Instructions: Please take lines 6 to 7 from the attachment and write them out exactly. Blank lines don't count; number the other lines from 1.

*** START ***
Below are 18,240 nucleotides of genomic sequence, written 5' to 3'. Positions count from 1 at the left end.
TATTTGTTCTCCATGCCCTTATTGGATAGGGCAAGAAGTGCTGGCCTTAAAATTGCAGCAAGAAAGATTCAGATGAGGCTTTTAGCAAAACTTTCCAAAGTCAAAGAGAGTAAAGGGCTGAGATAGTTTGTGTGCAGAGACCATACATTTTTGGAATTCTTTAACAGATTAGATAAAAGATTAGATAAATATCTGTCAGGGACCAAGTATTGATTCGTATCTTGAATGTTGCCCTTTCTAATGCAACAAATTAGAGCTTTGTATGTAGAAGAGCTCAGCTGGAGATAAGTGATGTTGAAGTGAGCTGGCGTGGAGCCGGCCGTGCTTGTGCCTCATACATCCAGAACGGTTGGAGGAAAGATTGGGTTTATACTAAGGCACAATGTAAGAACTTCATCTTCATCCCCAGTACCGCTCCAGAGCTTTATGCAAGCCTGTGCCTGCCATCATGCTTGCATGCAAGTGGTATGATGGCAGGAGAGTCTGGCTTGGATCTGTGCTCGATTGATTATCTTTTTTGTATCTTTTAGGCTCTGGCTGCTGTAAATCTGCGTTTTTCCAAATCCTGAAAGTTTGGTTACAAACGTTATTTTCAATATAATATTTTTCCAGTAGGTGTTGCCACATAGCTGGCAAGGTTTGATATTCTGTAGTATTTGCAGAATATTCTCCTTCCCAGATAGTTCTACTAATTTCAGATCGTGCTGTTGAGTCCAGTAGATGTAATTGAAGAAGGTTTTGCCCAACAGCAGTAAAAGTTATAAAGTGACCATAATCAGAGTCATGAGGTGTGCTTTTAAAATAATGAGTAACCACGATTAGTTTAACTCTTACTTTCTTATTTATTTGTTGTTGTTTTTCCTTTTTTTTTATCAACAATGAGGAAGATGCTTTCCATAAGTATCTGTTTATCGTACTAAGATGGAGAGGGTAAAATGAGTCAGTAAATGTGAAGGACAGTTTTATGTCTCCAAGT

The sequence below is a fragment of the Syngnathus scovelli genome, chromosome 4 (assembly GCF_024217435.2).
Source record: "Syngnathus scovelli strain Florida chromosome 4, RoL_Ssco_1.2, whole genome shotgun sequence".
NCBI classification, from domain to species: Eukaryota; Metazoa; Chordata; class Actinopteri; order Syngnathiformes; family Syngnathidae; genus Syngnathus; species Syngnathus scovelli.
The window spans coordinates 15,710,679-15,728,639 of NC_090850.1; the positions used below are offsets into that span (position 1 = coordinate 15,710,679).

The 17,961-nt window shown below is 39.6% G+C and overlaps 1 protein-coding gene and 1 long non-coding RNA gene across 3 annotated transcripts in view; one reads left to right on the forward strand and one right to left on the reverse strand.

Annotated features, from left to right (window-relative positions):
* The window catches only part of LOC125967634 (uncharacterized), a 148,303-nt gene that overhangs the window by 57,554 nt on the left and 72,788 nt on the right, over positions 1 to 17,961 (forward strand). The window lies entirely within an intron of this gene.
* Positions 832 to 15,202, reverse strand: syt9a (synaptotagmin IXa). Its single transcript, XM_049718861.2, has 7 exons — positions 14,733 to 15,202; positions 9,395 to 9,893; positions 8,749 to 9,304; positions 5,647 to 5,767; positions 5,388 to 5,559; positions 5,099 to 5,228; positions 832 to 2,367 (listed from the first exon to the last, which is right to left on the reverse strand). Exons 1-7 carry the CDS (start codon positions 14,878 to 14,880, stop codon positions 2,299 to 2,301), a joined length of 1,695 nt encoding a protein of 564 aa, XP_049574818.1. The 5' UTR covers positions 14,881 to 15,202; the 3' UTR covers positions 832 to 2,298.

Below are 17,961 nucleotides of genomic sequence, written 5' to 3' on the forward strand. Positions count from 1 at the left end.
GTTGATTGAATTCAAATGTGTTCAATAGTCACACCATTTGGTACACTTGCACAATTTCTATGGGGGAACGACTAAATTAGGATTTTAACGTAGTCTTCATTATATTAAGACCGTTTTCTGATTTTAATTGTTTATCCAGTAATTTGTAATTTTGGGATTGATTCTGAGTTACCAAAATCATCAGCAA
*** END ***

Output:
The window spans coordinates 15,710,679-15,728,639 of NC_090850.1; the positions used below are offsets into that span (position 1 = coordinate 15,710,679).

The 17,961-nt window shown below is 39.6% G+C and overlaps 1 protein-coding gene and 1 long non-coding RNA gene across 3 annotated transcripts in view; one reads left to right on the forward strand and one right to left on the reverse strand.